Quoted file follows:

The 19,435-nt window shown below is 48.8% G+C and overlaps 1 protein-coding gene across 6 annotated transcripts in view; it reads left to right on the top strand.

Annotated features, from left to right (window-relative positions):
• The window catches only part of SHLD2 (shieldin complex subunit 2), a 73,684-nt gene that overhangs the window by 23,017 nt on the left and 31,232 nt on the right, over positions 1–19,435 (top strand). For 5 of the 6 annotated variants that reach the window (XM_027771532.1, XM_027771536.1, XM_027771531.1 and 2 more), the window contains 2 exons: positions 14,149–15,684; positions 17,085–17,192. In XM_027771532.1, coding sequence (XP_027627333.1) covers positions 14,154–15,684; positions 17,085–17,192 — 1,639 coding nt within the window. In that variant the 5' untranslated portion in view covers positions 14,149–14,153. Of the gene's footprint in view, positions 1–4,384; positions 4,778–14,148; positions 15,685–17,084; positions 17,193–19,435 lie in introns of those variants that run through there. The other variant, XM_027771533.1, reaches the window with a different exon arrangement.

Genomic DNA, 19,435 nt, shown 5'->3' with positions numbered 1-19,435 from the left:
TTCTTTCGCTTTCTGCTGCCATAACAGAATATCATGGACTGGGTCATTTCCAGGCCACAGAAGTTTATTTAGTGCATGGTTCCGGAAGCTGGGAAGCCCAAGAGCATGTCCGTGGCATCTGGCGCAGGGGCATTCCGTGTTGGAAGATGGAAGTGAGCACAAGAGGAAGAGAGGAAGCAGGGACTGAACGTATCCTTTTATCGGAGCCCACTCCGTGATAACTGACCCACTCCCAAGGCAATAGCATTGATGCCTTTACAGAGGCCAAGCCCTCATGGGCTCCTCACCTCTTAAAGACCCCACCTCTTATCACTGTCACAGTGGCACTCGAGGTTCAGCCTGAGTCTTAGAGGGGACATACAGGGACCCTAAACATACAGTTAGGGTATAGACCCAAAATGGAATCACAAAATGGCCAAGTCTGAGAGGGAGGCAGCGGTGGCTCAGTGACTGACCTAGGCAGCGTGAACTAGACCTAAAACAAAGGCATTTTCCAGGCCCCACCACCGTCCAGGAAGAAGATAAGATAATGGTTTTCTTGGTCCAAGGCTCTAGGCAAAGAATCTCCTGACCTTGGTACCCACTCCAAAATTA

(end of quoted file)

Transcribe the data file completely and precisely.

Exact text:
The 19,435-nt window shown below is 48.8% G+C and overlaps 1 protein-coding gene across 6 annotated transcripts in view; it reads left to right on the top strand.

Annotated features, from left to right (window-relative positions):
• The window catches only part of SHLD2 (shieldin complex subunit 2), a 73,684-nt gene that overhangs the window by 23,017 nt on the left and 31,232 nt on the right, over positions 1–19,435 (top strand). For 5 of the 6 annotated variants that reach the window (XM_027771532.1, XM_027771536.1, XM_027771531.1 and 2 more), the window contains 2 exons: positions 14,149–15,684; positions 17,085–17,192. In XM_027771532.1, coding sequence (XP_027627333.1) covers positions 14,154–15,684; positions 17,085–17,192 — 1,639 coding nt within the window. In that variant the 5' untranslated portion in view covers positions 14,149–14,153. Of the gene's footprint in view, positions 1–4,384; positions 4,778–14,148; positions 15,685–17,084; positions 17,193–19,435 lie in introns of those variants that run through there. The other variant, XM_027771533.1, reaches the window with a different exon arrangement.

Genomic DNA, 19,435 nt, shown 5'->3' with positions numbered 1-19,435 from the left:
TTCTTTCGCTTTCTGCTGCCATAACAGAATATCATGGACTGGGTCATTTCCAGGCCACAGAAGTTTATTTAGTGCATGGTTCCGGAAGCTGGGAAGCCCAAGAGCATGTCCGTGGCATCTGGCGCAGGGGCATTCCGTGTTGGAAGATGGAAGTGAGCACAAGAGGAAGAGAGGAAGCAGGGACTGAACGTATCCTTTTATCGGAGCCCACTCCGTGATAACTGACCCACTCCCAAGGCAATAGCATTGATGCCTTTACAGAGGCCAAGCCCTCATGGGCTCCTCACCTCTTAAAGACCCCACCTCTTATCACTGTCACAGTGGCACTCGAGGTTCAGCCTGAGTCTTAGAGGGGACATACAGGGACCCTAAACATACAGTTAGGGTATAGACCCAAAATGGAATCACAAAATGGCCAAGTCTGAGAGGGAGGCAGCGGTGGCTCAGTGACTGACCTAGGCAGCGTGAACTAGACCTAAAACAAAGGCATTTTCCAGGCCCCACCACCGTCCAGGAAGAAGATAAGATAATGGTTTTCTTGGTCCAAGGCTCTAGGCAAAGAATCTCCTGACCTTGGTACCCACTCCAAAATTA